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Jacksonville, Florida (U.S.)

Duval County

Last modified: 2018-07-26 by rick wyatt
Keywords: jacksonville | florida | sunrise | map | duval county |
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[Flag of Jacksonville, Florida] 2:3 image(s) by permission of David B. Martucci
image(s) from American City Flags, Raven 9-10 (2002-2003), courtesy of the North American Vexillological Association, which retains copyright.



See also:


Current Flag

Text and image(s) from American City Flags, Raven 9-10 (2002-2003), courtesy of the North American Vexillological Association, which retains copyright. Image(s) from American City Flags by permission of David B. Martucci.

Design

Jacksonville’s flag is described in the ordinance of adoption: The official flag of the city shall be a rectangle having the dimensions in the ratio of one (hoist) to one and one-half (fly), divided horizontally into two equal panels: The upper panel has a rampant equestrian statue of Andrew Jackson in silhouette over a sunburst; the lower panel has a silhouette of Duval County and the words CITY OF JACKSONVILLE, FLORIDA in a recumbent concave arc there-under, all on a solid field. The rays of the sunburst, silhouette of Duval County and the words CITY OF JACKSONVILLE, FLORIDA are gold; the equestrian statue of Andrew Jackson is dark brown, the upper panel background is white and the lower panel field is orange. The statue of Jackson faces the hoist; the sunburst has 30 gold rays that extend from the midpoint of the flag behind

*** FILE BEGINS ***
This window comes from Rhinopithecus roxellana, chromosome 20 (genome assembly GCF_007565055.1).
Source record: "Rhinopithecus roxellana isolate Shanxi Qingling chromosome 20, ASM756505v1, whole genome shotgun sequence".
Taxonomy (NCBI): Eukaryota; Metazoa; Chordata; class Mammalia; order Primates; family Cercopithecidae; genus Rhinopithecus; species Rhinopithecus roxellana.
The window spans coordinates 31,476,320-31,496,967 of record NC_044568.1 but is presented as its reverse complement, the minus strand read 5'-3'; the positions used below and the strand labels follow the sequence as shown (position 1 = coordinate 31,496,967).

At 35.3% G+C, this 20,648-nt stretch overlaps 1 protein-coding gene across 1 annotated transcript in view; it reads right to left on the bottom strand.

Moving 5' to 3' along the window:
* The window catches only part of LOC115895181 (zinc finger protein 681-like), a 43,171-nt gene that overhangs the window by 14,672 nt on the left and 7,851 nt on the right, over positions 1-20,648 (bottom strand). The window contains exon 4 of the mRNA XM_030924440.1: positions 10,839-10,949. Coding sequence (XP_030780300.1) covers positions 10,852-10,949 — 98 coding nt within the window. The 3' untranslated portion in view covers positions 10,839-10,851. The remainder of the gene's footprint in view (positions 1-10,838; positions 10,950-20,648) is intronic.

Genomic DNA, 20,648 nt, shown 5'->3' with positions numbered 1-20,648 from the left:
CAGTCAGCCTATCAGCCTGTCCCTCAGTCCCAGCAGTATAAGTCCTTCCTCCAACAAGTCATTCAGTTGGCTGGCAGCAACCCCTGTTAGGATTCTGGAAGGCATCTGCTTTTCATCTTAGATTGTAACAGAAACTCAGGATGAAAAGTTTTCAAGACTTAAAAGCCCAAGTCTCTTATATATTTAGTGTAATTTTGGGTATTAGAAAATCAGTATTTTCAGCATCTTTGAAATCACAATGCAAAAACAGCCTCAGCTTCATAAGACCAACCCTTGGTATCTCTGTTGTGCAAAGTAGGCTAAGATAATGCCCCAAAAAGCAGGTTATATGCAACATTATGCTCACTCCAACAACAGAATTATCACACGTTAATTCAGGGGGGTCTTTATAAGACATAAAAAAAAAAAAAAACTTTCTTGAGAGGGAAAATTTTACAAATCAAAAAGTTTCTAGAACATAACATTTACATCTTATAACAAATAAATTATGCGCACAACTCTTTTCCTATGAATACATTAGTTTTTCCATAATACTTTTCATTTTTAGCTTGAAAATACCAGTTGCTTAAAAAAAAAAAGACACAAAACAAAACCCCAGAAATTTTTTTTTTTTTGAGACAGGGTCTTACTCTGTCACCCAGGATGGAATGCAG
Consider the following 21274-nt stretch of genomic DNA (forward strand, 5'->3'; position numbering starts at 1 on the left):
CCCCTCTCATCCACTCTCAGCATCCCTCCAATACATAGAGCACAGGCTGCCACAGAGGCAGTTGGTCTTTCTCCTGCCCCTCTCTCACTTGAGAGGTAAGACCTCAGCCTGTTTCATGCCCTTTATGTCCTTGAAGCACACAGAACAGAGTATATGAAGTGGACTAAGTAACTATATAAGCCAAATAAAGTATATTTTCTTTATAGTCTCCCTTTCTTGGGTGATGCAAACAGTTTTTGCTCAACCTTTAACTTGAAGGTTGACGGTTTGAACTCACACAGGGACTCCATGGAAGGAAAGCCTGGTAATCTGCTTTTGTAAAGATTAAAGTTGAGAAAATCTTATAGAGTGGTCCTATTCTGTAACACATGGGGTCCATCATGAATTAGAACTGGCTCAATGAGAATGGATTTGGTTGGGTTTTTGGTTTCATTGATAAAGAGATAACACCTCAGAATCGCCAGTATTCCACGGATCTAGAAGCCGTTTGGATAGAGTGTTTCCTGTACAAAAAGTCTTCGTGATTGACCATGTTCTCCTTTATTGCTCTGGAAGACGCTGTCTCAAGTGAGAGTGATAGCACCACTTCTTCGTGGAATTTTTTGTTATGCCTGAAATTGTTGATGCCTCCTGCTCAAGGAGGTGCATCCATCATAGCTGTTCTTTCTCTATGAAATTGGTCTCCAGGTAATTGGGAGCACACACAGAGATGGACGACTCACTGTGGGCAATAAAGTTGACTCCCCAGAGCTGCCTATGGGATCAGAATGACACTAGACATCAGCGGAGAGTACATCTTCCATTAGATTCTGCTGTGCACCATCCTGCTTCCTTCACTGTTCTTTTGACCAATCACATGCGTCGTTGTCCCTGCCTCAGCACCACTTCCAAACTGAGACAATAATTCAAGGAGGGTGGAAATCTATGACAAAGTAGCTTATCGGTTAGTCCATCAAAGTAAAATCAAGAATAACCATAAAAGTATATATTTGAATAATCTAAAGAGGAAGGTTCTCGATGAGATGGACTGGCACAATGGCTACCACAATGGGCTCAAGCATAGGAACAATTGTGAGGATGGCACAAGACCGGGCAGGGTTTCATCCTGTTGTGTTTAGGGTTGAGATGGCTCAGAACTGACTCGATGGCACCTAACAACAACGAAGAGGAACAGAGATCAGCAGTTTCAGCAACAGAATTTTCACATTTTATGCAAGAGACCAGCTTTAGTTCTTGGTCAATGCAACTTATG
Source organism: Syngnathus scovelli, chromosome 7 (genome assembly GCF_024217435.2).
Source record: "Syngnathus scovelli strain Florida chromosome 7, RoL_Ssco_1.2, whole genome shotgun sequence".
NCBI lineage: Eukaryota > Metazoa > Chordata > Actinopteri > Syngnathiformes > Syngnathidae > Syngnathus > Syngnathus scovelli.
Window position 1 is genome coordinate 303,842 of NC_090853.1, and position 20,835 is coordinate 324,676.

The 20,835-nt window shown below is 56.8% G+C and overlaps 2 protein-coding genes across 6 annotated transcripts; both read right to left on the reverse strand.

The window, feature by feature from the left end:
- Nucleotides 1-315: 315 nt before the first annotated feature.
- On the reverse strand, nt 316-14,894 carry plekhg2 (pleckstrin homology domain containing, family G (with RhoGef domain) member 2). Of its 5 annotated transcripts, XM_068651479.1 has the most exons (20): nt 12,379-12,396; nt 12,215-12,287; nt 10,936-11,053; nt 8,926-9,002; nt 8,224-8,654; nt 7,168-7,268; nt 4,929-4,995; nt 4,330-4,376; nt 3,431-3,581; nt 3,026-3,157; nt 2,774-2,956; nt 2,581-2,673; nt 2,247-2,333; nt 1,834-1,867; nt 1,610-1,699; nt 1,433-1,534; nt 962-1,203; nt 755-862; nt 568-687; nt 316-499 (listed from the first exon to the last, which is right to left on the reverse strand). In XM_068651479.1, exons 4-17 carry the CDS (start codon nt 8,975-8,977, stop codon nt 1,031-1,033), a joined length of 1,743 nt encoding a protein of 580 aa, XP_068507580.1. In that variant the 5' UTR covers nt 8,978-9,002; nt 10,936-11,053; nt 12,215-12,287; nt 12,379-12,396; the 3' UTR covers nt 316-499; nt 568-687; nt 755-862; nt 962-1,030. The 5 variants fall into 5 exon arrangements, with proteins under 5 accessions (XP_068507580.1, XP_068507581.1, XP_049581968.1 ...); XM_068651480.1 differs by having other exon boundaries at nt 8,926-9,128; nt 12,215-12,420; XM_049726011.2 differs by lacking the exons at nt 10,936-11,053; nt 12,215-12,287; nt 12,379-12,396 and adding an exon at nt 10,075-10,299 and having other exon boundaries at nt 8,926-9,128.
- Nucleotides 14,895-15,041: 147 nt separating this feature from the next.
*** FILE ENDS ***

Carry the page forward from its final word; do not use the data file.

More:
John M. Purcell, American City Flags, Raven 9-10, 2002-2003

Symbolism

The top half of the flag shows the statue of Andrew Jackson, the 6th president of the United States, for whom the city was named. The image, taken from the official seal, is an exact depiction of the statue in Jackson Park in New Orleans, Louisiana. (The city seal was first adopted 7 August 1888.) The map of Duval County on the lower part indicates that the city and county are now conterminous. The sunburst suggests Florida’s nickname, “The Sunshine State”.
John M. Purcell, American City Flags, Raven 9-10, 2002-2003

Selection

A city council committee, dissatisfied with the previous flag, wanted a new city flag that would suggest Jackson’s new image as the “Bold New City of the South”. A contest was held through the auspices of the Bold CityFest Committee, a group organizing a civic celebration with the same name. The local chapter of the American Institute of Architects judged the 148 entries and sent five semifinalists to a committee comprising four city councilmen, the Jacksonville Area Planning Board director, the information services officer, and Mayor Hans Tanzler.
Flag adopted: 9 March 1976 (official)
John M. Purcell, American City Flags, Raven 9-10, 2002-2003